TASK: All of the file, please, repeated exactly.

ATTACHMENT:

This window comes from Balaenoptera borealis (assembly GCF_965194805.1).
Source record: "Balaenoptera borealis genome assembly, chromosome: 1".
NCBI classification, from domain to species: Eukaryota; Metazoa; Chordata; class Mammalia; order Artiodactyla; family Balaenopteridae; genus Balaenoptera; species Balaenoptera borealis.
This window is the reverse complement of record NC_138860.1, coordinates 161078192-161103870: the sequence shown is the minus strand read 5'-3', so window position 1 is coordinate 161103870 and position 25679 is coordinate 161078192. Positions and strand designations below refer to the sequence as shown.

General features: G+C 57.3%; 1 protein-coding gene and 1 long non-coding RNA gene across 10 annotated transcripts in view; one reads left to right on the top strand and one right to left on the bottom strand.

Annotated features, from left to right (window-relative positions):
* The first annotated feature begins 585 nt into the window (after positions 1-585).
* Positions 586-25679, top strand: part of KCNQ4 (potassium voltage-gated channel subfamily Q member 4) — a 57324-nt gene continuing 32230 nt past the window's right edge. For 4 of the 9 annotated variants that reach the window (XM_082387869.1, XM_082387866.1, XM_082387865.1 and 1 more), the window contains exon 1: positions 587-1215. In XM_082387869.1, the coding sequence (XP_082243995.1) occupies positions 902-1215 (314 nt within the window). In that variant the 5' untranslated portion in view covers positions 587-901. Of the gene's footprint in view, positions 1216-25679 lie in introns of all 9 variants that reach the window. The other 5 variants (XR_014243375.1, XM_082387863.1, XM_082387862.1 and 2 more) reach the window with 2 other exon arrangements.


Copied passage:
This window comes from Balaenoptera borealis (assembly GCF_965194805.1).
Source record: "Balaenoptera borealis genome assembly, chromosome: 1".
NCBI classification, from domain to species: Eukaryota; Metazoa; Chordata; class Mammalia; order Artiodactyla; family Balaenopteridae; genus Balaenoptera; species Balaenoptera borealis.
This window is the reverse complement of record NC_138860.1, coordinates 161078192-161103870: the sequence shown is the minus strand read 5'-3', so window position 1 is coordinate 161103870 and position 25679 is coordinate 161078192. Positions and strand designations below refer to the sequence as shown.

General features: G+C 57.3%; 1 protein-coding gene and 1 long non-coding RNA gene across 10 annotated transcripts in view; one reads left to right on the top strand and one right to left on the bottom strand.

Annotated features, from left to right (window-relative positions):
* The first annotated feature begins 585 nt into the window (after positions 1-585).
* Positions 586-25679, top strand: part of KCNQ4 (potassium voltage-gated channel subfamily Q member 4) — a 57324-nt gene continuing 32230 nt past the window's right edge. For 4 of the 9 annotated variants that reach the window (XM_082387869.1, XM_082387866.1, XM_082387865.1 and 1 more), the window contains exon 1: positions 587-1215. In XM_082387869.1, the coding sequence (XP_082243995.1) occupies positions 902-1215 (314 nt within the window). In that variant the 5' untranslated portion in view covers positions 587-901. Of the gene's footprint in view, positions 1216-25679 lie in introns of all 9 variants that reach the window. The other 5 variants (XR_014243375.1, XM_082387863.1, XM_082387862.1 and 2 more) reach the window with 2 other exon arrangements.